The design world encompasses a wide range of materials, products, people and trends. Along the way, designers are sure to discover that there are some they’d rather not use. We asked six industry pros—Florence Livingston, James Conley, Karen King, Christopher Wierer, Suzanne Duin and Wade Weissmann—what they refuse to feature in a project.
“We try to stay away from vinyl upholstery or wallpaper. Many years ago, I watched a documentary about the dangers of vinyl, and that was a point of no return. In general, a nontoxic indoor environment is very important to us, so we try to use natural materials whenever we can and are extra aware of potential chemicals, VOCs and other indoor pollutants. If clients had a specific request for vinyl, I would have a conversation about what I know and would find out what they are after exactly, but so far, that hasn’t been an issue.” —Florence Livingston, Florence Livingston Interiors, Marin County, California
Bear in Mind
“I would never use endangered animal skins or anything like that. We try to be as eco-conscious as possible. What’s also important to us is: If you have a white-run company profiting off of designs, patterns and images of people of color, and they’re not giving money back to those communities, those are definitely products that we won’t use.” —James Conley and Karen King, Studio Folklore, Chicago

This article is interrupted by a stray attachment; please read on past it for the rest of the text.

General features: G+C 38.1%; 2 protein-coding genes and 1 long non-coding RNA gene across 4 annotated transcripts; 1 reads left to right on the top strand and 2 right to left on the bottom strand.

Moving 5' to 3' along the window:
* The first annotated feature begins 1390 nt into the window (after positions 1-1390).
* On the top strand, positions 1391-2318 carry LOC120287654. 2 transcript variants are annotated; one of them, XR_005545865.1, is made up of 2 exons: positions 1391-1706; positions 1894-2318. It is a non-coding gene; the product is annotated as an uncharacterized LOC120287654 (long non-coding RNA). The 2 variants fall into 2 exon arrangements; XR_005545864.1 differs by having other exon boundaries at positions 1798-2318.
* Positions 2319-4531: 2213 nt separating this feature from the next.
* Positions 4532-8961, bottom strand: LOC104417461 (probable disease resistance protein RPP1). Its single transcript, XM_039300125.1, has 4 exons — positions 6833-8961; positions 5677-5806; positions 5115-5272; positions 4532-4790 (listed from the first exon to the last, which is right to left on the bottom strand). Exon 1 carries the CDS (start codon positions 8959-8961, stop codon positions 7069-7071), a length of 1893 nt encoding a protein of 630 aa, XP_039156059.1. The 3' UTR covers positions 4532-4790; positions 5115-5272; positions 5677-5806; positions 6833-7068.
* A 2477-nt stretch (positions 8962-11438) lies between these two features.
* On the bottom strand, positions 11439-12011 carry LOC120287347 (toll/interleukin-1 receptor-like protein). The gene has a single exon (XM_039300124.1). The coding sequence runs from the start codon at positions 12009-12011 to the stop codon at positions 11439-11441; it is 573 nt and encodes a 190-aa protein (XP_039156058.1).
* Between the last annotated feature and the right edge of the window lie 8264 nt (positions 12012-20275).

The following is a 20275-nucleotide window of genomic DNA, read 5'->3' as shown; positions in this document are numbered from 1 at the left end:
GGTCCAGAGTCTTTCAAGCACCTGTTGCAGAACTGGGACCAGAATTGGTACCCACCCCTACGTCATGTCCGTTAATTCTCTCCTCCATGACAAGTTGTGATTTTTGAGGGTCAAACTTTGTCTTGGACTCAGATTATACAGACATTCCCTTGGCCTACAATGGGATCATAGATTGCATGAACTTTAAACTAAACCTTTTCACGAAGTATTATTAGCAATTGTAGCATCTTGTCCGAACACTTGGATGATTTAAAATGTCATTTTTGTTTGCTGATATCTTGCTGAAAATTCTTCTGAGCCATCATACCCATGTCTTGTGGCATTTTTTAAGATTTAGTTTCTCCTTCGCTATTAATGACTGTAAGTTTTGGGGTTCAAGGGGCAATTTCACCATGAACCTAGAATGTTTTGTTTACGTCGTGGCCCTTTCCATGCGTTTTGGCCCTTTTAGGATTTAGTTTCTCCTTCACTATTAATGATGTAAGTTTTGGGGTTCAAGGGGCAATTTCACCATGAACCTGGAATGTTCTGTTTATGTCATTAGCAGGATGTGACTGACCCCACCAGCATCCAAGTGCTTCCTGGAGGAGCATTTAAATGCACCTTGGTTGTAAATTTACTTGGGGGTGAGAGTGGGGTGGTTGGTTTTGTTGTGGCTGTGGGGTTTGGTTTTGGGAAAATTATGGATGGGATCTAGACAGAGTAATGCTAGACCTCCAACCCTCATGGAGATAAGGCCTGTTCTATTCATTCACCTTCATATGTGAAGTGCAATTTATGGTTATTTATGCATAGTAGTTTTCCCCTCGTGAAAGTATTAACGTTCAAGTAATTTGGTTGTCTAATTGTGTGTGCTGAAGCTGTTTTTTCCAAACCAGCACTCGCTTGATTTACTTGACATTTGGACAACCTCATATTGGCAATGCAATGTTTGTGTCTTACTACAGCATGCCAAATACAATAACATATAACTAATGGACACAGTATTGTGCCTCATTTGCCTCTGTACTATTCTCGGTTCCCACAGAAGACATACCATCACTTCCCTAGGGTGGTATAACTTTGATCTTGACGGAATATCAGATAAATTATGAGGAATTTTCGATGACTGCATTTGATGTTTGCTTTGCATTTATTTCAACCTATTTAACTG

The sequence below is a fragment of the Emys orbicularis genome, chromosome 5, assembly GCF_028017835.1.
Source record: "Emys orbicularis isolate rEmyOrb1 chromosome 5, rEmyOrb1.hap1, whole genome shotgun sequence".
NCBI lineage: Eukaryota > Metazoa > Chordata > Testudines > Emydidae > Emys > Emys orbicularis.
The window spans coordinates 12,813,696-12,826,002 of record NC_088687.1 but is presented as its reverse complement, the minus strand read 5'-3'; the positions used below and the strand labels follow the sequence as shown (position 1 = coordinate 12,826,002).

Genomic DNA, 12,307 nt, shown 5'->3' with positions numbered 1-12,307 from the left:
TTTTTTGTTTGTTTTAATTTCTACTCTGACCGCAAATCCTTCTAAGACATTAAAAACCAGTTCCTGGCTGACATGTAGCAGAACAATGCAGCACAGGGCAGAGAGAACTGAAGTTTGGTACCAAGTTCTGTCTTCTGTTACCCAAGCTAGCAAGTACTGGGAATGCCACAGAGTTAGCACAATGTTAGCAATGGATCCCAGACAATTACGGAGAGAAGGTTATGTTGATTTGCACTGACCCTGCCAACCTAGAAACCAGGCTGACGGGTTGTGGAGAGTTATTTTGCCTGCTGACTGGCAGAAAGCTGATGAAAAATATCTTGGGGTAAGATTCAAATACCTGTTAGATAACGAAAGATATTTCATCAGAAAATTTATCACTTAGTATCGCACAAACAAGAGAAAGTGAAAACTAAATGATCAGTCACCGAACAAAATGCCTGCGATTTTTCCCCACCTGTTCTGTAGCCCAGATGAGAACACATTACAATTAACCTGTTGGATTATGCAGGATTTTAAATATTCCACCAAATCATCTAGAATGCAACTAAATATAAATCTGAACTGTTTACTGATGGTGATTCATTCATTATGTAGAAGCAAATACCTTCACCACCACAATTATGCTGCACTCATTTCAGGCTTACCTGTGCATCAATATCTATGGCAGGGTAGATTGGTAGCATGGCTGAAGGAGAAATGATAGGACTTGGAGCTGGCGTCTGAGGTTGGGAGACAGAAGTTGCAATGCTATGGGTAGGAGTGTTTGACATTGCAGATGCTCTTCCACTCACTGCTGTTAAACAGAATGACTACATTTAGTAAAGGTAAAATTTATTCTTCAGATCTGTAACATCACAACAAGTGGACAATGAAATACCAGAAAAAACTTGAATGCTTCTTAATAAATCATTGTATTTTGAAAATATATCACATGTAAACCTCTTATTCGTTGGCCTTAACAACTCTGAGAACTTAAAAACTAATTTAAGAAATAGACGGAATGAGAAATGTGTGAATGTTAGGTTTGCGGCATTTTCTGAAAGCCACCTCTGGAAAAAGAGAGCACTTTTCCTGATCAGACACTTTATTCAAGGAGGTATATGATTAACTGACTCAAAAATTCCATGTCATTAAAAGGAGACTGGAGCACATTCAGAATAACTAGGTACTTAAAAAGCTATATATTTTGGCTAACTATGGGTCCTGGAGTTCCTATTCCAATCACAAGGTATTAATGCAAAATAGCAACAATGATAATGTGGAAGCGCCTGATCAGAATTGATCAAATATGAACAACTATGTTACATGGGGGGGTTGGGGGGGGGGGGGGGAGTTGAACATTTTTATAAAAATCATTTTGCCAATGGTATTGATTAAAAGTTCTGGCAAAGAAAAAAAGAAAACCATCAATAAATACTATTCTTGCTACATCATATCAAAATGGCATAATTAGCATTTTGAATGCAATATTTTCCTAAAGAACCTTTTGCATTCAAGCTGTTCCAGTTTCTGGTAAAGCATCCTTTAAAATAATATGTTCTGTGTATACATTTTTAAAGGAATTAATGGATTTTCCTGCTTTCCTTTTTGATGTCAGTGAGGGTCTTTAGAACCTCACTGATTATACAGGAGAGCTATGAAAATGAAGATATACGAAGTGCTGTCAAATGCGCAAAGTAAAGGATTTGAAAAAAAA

“Knockoffs. It’s tempting, because great design engages your senses and desires for a reason. But designers and their work demand a level of respect. It’s one thing if someone doesn’t know what a knockoff is and inadvertently uses it. But if you are fully educated in design language and history, and your budget simply can’t handle the original, it’s best to go with something inspired by the original yet different enough to pay homage, rather than to simply copy it.” —Christopher Wierer, The Sycamore Collective, Los Angeles
“Well, I won’t say never, but I really frown on using anyone other than our seasoned vendors or laborers for a project. Sometimes clients will come with their favorite painter and that can work, but if you hire us, we stand behind our workrooms and take 100 percent responsibility for their quality in craftsmanship.” —Suzanne Duin, Maison Maison Design, Houston
“We don’t succumb to gimmicks or trends—they don’t last the test of time. I also refuse to use poor imitation materials because they don’t harmonize or age well. Their life expectancy will never be consistent with the degree of quality we’re trying to achieve.” —Wade Weissmann, Wade Weissmann Architecture, Milwaukee, Wisconsin
Homepage photo: A Texas living room designed by Suzanne Duin | Courtesy of Maison Maison Design